|Back to article|
Urine output - decreased
Decreased urine output means that you produce less than 500 milliliters of urine in 24 hours.
A large decrease in urine output may be a sign of a serious, or even life-threatening, condition. However, urine output can usually be restored if you get medical treatment right away.
Drink as much fluid as your health care provider recommends. Your health care provider may also ask you to measure the amount of urine you produce.
Call your health care provider if
Contact your health care provider if you:
What to expect at your health care provider's office
The health care provider will perform a physical exam and ask questions about your medical history and symptoms, including:
Tests that may be done include:
Gerber GS, Brendler CB. Evaluation of the urologic patient: History, physical examination, and the urinalysis. In: Wein AJ, ed. Campbell-Walsh Urology. 9th ed. Philadelphia, Pa: Saunders Elsevier; 2007:chap 3.
Molotoris BA. Acute kidney injury. In: Goldman L, Schafer AI, eds. Cecil Medicine. 24th ed. Philadelphia, Pa: Saunders Elsevier; 2011:chap 122.
Reviewed by:David C. Dugdale, III, MD, Professor of Medicine, Division of General Medicine, Department of Medicine, University of Washington School of Medicine; Scott Miller, MD, Urologist in private practice in Atlanta, Georgia. Also reviewed by David Zieve, MD, MHA, Medical Director, A.D.A.M., Inc.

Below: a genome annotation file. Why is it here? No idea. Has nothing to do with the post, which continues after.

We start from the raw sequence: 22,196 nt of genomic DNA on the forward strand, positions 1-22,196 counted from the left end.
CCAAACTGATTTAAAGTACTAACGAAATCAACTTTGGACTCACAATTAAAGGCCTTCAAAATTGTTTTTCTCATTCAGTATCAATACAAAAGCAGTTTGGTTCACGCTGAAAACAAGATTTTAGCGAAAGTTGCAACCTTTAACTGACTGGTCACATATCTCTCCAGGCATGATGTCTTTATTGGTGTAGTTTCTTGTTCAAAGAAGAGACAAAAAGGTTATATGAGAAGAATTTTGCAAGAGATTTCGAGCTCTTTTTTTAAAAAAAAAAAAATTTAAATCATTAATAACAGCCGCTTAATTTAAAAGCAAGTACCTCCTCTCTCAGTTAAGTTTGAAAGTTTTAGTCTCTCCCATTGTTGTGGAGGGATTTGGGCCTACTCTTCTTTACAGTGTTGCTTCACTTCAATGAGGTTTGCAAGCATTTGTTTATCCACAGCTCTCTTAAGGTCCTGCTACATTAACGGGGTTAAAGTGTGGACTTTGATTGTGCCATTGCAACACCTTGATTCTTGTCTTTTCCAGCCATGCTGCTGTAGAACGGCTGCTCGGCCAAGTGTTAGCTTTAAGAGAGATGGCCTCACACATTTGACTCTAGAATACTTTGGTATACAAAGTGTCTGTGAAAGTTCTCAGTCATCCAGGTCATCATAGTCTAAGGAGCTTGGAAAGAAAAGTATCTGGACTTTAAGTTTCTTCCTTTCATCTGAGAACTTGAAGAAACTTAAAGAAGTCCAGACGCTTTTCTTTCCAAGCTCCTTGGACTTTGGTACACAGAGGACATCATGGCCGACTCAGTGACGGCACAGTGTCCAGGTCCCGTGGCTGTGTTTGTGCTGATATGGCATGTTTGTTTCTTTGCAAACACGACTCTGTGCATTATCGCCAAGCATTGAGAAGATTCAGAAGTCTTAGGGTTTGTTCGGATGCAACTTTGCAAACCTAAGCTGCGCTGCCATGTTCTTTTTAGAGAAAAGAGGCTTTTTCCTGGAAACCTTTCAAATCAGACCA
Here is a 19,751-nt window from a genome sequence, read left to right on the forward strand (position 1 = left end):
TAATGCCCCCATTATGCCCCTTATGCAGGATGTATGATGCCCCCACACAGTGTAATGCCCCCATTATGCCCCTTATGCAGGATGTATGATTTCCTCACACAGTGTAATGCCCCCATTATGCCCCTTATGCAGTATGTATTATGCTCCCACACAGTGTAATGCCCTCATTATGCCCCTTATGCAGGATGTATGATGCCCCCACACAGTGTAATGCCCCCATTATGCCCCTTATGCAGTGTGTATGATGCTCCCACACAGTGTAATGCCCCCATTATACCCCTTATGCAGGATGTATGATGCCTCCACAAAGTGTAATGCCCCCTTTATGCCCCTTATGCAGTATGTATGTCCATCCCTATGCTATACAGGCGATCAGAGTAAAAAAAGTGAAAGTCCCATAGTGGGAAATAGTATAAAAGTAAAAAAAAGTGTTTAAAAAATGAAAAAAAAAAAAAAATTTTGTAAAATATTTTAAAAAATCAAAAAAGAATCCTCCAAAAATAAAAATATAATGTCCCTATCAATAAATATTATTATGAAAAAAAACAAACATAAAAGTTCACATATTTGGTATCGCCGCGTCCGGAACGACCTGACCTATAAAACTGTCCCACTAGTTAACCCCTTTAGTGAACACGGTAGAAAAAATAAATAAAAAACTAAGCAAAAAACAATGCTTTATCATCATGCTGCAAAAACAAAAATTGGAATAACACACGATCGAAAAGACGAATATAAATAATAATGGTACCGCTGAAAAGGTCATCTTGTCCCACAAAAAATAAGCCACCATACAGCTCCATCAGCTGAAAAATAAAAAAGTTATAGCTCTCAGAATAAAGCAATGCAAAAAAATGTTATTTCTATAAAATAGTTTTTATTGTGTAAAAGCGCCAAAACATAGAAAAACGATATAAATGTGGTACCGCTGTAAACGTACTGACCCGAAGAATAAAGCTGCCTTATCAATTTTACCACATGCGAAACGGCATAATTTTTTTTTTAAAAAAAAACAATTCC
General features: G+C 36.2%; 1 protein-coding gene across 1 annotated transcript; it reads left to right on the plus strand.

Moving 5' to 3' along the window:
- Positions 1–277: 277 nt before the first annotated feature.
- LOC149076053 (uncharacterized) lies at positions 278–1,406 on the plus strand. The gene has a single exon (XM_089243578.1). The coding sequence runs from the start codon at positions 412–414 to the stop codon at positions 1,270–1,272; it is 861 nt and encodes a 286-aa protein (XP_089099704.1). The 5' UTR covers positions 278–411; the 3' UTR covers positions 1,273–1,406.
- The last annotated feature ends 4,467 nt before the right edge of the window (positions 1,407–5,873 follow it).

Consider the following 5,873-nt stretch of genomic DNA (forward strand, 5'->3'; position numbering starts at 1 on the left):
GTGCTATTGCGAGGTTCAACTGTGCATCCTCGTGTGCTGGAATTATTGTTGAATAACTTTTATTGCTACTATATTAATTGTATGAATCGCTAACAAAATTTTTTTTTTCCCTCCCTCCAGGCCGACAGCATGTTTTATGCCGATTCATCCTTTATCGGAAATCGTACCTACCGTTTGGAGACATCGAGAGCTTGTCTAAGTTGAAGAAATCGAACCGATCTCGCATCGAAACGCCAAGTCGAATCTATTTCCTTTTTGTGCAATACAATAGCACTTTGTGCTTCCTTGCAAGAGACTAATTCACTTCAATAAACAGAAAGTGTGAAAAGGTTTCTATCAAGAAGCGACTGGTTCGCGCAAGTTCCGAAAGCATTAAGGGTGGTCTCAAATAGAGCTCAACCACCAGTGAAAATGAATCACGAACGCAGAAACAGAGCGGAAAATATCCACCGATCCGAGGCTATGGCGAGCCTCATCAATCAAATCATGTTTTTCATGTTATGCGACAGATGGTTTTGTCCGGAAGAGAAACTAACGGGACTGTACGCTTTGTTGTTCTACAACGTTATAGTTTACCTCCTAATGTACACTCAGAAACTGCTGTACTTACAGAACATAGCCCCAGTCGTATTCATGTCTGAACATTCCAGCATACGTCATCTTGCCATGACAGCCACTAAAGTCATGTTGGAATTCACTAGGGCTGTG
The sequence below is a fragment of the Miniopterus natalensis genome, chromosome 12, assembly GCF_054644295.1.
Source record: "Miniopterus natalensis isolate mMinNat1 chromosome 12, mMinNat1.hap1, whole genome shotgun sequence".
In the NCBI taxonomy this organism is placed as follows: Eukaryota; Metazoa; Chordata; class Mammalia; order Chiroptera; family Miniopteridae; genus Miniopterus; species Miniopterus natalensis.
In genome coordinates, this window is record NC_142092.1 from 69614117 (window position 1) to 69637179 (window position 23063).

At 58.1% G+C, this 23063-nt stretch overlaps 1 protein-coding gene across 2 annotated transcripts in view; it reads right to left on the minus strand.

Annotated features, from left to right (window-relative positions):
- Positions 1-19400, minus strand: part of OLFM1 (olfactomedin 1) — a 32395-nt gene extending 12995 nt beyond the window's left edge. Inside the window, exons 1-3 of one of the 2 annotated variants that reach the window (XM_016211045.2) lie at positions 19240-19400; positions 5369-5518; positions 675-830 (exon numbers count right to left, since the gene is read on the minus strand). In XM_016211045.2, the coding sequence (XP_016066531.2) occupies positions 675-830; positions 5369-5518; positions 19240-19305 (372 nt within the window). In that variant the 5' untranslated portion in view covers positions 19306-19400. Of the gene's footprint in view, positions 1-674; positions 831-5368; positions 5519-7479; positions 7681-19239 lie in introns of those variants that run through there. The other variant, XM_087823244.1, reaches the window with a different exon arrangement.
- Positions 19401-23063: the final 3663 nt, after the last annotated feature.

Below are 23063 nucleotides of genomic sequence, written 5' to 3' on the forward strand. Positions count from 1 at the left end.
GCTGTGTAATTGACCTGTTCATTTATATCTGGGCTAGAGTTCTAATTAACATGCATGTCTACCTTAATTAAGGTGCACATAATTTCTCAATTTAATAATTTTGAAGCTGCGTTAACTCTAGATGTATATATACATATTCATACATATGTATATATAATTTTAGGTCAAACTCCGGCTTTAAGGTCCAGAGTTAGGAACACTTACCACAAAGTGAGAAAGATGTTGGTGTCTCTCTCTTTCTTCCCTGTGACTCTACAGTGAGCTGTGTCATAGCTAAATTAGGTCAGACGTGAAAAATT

A.D.A.M., Inc. is accredited by URAC, also known as the American Accreditation HealthCare Commission (www.urac.org). URAC's accreditation program is an independent audit to verify that A.D.A.M. follows rigorousstandards of quality and accountability. A.D.A.M. is among the first to achieve this important distinction for online health information andservices. Learn more about A.D.A.M.'s editorialpolicy, editorialprocess, and privacypolicy. A.D.A.M. is also a founding member of Hi-Ethics and subscribes to the principles of the Health on the Net Foundation (www.hon.ch.)
The information provided herein should not be used during any medical emergency or for the diagnosis or treatmentof any medical condition. A licensed medical professional should be consulted for diagnosis and treatment of any and all medical conditions.Call 911 for all medical emergencies. Links to other sites are provided for information only -- they do not constitute endorsements of those other sites. © 2015 A.D.A.M., Inc. Any duplication ordistribution of the information contained herein is strictly prohibited.